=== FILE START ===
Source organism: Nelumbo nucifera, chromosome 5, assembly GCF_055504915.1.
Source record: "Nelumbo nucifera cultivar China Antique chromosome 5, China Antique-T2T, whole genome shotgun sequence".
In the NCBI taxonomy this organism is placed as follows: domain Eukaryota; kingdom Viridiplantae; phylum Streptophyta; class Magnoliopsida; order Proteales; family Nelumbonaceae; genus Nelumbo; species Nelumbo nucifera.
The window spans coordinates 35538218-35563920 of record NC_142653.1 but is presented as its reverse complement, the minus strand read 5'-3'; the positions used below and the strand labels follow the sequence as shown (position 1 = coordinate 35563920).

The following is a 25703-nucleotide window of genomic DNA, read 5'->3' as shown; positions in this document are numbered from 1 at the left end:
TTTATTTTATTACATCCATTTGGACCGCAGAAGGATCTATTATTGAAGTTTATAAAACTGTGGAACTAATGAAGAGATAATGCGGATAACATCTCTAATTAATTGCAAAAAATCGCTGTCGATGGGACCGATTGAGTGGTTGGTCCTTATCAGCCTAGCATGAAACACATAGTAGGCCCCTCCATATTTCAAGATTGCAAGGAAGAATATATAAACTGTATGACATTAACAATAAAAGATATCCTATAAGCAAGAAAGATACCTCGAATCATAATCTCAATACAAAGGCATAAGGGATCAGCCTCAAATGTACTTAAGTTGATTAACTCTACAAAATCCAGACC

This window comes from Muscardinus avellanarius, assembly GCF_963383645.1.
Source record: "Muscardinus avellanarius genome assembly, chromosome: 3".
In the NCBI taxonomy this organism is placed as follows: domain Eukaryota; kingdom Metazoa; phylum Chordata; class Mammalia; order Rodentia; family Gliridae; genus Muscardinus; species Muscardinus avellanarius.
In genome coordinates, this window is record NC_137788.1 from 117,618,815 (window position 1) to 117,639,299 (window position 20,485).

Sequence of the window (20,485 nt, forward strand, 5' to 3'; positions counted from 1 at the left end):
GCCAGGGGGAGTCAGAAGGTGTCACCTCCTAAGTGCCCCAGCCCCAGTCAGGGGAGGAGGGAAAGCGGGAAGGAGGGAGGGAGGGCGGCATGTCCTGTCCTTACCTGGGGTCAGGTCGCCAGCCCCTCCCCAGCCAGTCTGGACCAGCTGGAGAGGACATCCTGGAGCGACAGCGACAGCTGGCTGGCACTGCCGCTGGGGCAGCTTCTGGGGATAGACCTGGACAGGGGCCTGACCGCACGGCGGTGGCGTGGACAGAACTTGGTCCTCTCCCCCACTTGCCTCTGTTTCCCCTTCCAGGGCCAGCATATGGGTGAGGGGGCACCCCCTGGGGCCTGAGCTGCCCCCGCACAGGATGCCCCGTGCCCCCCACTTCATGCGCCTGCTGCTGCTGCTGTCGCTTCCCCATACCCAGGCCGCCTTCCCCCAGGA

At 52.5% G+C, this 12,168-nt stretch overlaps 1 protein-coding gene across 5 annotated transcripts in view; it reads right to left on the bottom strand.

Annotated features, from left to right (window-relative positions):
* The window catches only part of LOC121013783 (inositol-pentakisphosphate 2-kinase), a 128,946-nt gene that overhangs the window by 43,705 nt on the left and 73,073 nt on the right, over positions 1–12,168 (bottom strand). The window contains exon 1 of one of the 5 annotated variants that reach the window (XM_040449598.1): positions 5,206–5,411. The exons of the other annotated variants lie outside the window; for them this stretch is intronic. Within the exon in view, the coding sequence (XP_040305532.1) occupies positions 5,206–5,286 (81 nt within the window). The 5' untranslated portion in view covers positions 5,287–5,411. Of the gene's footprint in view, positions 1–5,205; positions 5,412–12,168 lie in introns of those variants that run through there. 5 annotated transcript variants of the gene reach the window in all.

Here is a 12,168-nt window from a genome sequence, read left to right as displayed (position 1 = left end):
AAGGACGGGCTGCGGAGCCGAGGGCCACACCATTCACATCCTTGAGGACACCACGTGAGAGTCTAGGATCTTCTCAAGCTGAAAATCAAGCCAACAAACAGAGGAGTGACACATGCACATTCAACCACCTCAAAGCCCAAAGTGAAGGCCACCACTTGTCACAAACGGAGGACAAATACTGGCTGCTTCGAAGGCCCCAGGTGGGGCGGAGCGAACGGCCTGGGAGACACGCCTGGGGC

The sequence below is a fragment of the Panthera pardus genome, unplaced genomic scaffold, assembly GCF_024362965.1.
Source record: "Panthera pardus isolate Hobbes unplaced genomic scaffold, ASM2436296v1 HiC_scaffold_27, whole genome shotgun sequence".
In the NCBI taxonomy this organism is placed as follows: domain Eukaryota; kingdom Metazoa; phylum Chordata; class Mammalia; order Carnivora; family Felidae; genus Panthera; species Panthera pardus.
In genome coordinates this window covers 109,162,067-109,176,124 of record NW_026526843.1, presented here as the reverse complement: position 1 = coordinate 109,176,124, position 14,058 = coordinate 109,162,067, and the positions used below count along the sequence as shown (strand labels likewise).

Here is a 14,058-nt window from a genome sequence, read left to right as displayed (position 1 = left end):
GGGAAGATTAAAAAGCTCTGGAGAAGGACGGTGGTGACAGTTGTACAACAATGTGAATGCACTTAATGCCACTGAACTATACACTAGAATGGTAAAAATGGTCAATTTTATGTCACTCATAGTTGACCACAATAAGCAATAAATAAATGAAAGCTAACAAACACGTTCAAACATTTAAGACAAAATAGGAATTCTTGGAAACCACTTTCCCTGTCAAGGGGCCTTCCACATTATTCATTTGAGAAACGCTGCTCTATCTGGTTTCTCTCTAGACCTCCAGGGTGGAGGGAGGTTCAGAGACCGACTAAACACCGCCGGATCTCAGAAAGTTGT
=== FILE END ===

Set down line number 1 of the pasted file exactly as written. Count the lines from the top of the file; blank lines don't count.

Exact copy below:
Source organism: Nelumbo nucifera, chromosome 5, assembly GCF_055504915.1.